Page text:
Through the 1990s and into the early 2000s, I also covered the final settlement of the decades-long Highway 55 controversy. For years, community members in south Minneapolis had been resisting effort by highway planners to convert Highway 55 to a four-lane depressed freeway modeled after Interstate 35W. Carola Bratt’s husband, Wally, had been a leader of the community organization battling the highway department. But Wally and his group did more than protest. They came up with a plan for a new form of mass transit that could serve as an alternative to the highway department’s ribbons of concrete. The community plan for a Light Rail Transit line along Highway 55 became a reality when the Blue Line LRT opened in 2004.
As our team’s history buff, along with covering transit and neighborhood development, I got to write about Lost Longfellow – long-gone places like the Wonderland Amusement Park, Robert “Fish” Jones’ zoo at Minnehaha Park and Lake Street’s Minneapolis Moline plant. Those Messenger stories helped introduce a new generation of Longfellow and Nokomis residents to their neighborhood’s history.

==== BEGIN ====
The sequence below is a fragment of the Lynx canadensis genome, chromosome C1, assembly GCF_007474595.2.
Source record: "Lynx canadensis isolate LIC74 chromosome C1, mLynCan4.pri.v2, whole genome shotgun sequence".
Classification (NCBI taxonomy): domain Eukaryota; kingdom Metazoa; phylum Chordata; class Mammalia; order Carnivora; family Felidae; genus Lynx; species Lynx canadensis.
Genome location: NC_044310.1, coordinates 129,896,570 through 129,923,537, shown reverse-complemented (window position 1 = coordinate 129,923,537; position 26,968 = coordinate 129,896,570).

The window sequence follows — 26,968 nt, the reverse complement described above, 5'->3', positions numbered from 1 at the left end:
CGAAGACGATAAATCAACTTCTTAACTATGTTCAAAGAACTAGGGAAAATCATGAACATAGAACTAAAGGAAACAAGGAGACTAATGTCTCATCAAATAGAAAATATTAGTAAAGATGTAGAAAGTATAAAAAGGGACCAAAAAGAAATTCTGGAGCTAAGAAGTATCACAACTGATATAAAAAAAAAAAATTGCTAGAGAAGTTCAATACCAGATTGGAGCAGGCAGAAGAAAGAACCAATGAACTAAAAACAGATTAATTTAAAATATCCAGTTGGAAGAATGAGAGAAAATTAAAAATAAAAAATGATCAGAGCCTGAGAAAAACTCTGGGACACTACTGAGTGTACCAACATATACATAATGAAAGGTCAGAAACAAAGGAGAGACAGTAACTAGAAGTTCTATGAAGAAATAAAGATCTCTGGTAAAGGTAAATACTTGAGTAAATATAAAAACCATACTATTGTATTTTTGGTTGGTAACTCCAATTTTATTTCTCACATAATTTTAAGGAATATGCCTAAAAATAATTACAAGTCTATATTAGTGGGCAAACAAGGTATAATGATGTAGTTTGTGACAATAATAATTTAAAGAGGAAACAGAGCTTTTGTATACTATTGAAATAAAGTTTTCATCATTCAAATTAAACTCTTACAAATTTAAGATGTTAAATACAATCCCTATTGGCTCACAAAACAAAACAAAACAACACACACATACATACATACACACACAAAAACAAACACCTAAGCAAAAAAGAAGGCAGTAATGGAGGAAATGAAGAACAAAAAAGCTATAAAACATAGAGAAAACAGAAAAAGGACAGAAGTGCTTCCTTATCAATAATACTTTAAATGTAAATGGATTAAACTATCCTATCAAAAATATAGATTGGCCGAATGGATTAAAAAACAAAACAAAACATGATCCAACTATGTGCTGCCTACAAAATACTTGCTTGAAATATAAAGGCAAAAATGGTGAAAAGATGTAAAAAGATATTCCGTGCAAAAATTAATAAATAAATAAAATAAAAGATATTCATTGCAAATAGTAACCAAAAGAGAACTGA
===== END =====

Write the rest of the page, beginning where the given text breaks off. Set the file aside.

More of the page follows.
Over the years, the Messenger has done more than chronical life in south Minneapolis, past and present. The paper has helped create a sense of community for a group of neighborhoods that have attracted new young residents committed to an urban life style. For many of them, reading the Messenger each month has become a shared experience that strengthens community bonds.
The need for stronger community bonds is more important than ever now that we have all experienced the pandemic and the trauma following the death of George Floyd in 2020. During the past two years of COVID-19, the Messenger has been one of the few community institutions that has continued to function with reassuring normalcy.
During these past four decades, it has been a real privilege for me to serve as a link between those early days when Bill and Maureen’s fledgling paper was making a name for itself, and today’s Messenger where a new generation of community journalists are carrying forward the Milbraths’ vision for a newspaper that can serve “people, institutions and business enterprises of the Longfellow neighborhood.”
>> More photos @LongfellowNokomisMessenger.com.